Christmas Campaigns

Perhaps the most iconic campaign to span generations is their holiday campaigns that go back all the way to the 1920s. Dave Knudson (guitarist extraordinare of Minus The Bear and Botch) has a five year old who doesn’t call it a Coke…. It’s the Santa drink -- even in May.

"Daddy can I have a Santa drink?" #cocacola

A post shared by David Knudson (@davidknudson) on

The “Holidays Are Coming” campaigns built up anticipation and captured the essence of the holiday season.

It may or may not have created unrealistic expectations for “the magic of Christmas” but the train, the snow, the lights, and good ol’ St. Nick still adorn their cans and packaging from November to January.

In order to give Santa a break, a new animated campaign was created and featured the cutest polar bears and penguins living in harmony and sharing a glass bottle Coke. Awww… These adorable, quirky ads reeled in kids faster than free candy.


Pepsi hit the shelves in 1893, 7 years after Coca-Cola and has been “Pepsi vs Coke” ever since. Their original tag lines and ads boasted that Pepsi was an integral part in being social.
Be Sociable Pepsi Ad

They claimed it was a lighter refreshment than Coke and you got double the amount in Pepsi’s up-cycled beer bottle versus a standard glass bottle Coke. But in reality, it was just another soda being pushed onto consumers.

The 1960s really shifted the tide in terms of Pepsi’s branding strategy. Instead of the cookie cutter slogans of the 50s that sounded strangely similar to their rival Coke, they capitalized on the new generation of youths -- literally. From 1961 on, Pepsi has spend a ridiculous amount of advertising dollars on creating, maintaining, and spreading the idea of Pepsi as a quintessential “For Those Who Think Young”.

They saw an opportunity to garner a new audience with the counterculture, embraced the energy of the decade, and wooed consumers with slogans like “The New Generation”, “Feeling Free”, “The Choice Is Yours”, “Change The Script”, and “The Spirit Of A Generation”.

The “Youthful Generation” has been the target audience since the 60s, but Pepsi doesn’t just rely on their product. They have spend an insane amount of money on celebrity endorsements. I’ve chosen some of the most iconic Pepsi/Celebrity spots. Some of them are beautiful. Some are so bad, they’re good.

Michael Jackson -- King of Pop -- appeared in numerous Pepsi commercials during his reign in the 80s including "Pepsi Generation".

Urban settings, insane choreography, and a kid (drinking a Pepsi) wanting to be or meet the King was the common theme between them all. They are catchy as hell, fun to watch, and are part of the cultural experience of the 1980s.

Then there was Britney (Bitch) who was the star of a literal reboot of their original “For Those Who Think Young” campaign.

She was then featured in the “Pepsi Now and Then” spot which took the view on a little trip down memory lane.

The ad was composed of numerous 15 second skits, each set during a different ad campaign from Pepsi’s past until it reached present day. Clever, Pepsi. We see what you did there...

Just when I thought it couldn’t get any cheesier than 2002 Britney, I discovered their 2011 “Gladiator” spot. Britney was back with Pink and the Queen Bey herself. In an arguably idiotic commercial, the ladies are pitted against each other in a fight to the death (to win what, I don’t know…). Instead of bending to the demands of Enrique Fucking Iglesias, they exercise their free will by rebelling and singing Queen’s “We Will Rock You”. The power of their voices combined bewitches the Colosseum’s crowd and causes Enrique’s chest of ice cold Pepsi Colas to come crashing down, catapulting him into the arena. Then the ladies of Pop throw sodas into the crowd. Let’s hear it for girl power? (The only thing cheesier than this spot may be this one.)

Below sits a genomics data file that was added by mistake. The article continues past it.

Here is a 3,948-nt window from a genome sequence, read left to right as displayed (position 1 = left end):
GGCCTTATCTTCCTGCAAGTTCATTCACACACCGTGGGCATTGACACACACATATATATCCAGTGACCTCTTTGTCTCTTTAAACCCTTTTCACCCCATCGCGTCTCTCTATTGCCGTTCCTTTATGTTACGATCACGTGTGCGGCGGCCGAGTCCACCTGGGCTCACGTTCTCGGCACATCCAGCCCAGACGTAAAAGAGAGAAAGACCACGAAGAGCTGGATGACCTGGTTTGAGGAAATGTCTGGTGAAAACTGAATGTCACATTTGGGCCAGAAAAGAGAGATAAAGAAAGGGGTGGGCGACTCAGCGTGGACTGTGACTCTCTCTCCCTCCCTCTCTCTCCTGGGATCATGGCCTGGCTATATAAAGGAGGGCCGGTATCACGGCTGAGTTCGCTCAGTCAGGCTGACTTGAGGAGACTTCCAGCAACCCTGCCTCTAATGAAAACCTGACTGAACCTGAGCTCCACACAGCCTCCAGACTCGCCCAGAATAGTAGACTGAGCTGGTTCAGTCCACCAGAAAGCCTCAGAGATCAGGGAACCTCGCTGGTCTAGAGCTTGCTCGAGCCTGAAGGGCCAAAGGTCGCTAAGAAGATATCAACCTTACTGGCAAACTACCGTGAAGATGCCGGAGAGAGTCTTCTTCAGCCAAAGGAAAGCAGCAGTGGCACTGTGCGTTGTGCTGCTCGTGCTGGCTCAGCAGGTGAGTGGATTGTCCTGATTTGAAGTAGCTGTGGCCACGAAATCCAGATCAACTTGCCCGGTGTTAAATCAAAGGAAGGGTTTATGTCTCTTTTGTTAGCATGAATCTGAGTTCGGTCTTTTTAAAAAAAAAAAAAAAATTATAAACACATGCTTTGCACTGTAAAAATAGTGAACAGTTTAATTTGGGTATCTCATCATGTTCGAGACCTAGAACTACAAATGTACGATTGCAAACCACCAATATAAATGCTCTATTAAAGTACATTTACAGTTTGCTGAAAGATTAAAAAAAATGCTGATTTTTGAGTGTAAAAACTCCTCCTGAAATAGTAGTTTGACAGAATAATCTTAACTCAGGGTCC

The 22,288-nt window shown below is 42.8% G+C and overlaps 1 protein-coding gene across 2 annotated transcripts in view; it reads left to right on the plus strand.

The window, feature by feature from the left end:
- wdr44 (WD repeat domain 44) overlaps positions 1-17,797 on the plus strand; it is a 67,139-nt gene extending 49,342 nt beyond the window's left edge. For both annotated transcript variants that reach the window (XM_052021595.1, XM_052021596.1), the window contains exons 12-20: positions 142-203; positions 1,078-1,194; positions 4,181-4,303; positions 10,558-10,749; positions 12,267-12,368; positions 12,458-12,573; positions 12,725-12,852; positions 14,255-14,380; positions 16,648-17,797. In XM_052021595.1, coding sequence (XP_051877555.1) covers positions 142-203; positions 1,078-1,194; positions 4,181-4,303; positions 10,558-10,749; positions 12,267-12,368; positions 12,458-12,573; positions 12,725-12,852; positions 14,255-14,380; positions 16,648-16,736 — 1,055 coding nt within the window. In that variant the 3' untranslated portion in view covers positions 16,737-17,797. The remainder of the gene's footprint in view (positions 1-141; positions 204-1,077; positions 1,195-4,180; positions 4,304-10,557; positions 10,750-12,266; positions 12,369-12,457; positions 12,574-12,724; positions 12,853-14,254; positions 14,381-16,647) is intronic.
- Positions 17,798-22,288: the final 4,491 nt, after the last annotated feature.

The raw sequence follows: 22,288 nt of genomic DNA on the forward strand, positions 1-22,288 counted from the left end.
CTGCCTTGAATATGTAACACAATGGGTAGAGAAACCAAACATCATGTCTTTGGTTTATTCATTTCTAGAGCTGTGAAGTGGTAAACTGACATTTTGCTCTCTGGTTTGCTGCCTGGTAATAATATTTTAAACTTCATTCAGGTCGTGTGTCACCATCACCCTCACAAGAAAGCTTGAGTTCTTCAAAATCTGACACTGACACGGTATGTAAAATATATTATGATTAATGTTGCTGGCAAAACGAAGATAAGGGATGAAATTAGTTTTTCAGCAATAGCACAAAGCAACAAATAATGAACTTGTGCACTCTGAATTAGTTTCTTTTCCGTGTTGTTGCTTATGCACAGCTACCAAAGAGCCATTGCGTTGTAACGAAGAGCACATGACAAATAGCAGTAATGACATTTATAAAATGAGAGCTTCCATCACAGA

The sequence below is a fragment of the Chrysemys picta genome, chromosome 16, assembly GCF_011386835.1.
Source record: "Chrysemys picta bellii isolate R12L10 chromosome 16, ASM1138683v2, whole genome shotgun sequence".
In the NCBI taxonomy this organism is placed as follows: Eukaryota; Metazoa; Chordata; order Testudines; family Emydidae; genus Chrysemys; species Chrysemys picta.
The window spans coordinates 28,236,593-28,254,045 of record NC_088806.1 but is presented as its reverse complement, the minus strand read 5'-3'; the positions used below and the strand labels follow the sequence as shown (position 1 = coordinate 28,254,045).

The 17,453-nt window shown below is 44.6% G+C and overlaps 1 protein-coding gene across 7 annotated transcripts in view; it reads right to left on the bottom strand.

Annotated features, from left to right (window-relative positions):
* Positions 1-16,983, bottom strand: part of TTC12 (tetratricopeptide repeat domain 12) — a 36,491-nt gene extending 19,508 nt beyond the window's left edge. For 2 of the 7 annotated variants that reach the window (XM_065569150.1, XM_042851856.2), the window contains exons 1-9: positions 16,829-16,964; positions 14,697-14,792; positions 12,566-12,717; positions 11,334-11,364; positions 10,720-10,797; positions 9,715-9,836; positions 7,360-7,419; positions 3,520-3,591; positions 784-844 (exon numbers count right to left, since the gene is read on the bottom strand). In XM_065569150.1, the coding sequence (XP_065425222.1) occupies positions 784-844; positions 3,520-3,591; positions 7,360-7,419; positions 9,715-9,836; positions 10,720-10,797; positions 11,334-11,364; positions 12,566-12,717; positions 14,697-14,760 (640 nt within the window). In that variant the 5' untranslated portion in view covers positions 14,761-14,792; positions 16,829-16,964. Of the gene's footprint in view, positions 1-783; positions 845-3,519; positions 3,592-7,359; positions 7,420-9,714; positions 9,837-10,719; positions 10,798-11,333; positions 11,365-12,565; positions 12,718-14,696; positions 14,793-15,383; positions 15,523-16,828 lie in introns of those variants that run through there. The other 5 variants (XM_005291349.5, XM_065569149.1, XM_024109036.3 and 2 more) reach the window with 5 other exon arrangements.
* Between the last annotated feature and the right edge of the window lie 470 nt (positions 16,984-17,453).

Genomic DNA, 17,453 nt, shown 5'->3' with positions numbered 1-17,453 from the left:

My personal favorite Pepsi spot is the 2014 FIFA World Cup Brasil “Now Is What You Make It” ad.

I’m not sure what Pepsi did to land the greatest soccer/football/futbol/futebol of all time but it’s working. This ad was created for the World Cup in Rio de Janeiro, Brazil so naturally it’s packed with the best of the best. But beyond the star studded cameos, Pepsi aimed to capture the true essence of Rio from the rhythm of the streets and the vibrant colors to the camaraderie that is born from a worldwide love of futebol. They also wanted to evoke the pride the Brazilians have for their cultural identity and share it with the world. I already love Pepsi (which is sacrilege for this Alabama woman to say) so I pretty much watched the commercial for the soccer gods. Plus, when there are 2-3 games a day for months that commercial becomes ingrained.

I will say, the brilliant part of having soccer stars be your spokespeople is that it’s the most loved and universal sport in the world, giving Pepsi a massive audience to target. Bravo, Pepsi.


Budweiser has been the reigning ‘King of Beers’ since 1876 and originally spread the word about their brews through print ads.
Budweiser King of Beers With that much history, there is no way to really choose which ads reign supreme. Instead, I chose the ones that (in my opinion) evoked the most emotion. First up is “This Bud’s For You.”

It would have been better to name it “ ‘Murica as Fuck” because this is truly an embodiment of 80s red, white, and blue. Just watch… words won’t do it justice.

Second up is what is commonly referred to as the “Puppy” campaign. Like I said in my intro, put a puppy in it and it is sure to be a success. In Budweiser’s case, they did it multiple times and managed to get tears out of even the burliest of men. “Lost Dog” takes one of the infamous Clydesdale horses and has him befriend the most adorable lab puppy ever. Then, the best friends are separated… Watch but be prepared for a tug at the heart strings.

Anheuser-Busch follows up that gold with their Don’t Drink and Drive ad aka “Friends Are Waiting.” Try to keep a dry eye. I double dog dare you.

THEN, for the 2017 Super Bowl Anheuser-Busch released their “Built The Hard Way” ad and holy shit is it phenomenal.

The pre-production itself must have taken a year and the actual production probably took months. The result is a cinematic recreation of Anheuser-Busch’s emigration origin story and it is breathtaking. Unintentionally, it aired after Trump released is abomination of a travel ban and people pretended like they were going to boycott Budweiser...

Bye Felicia!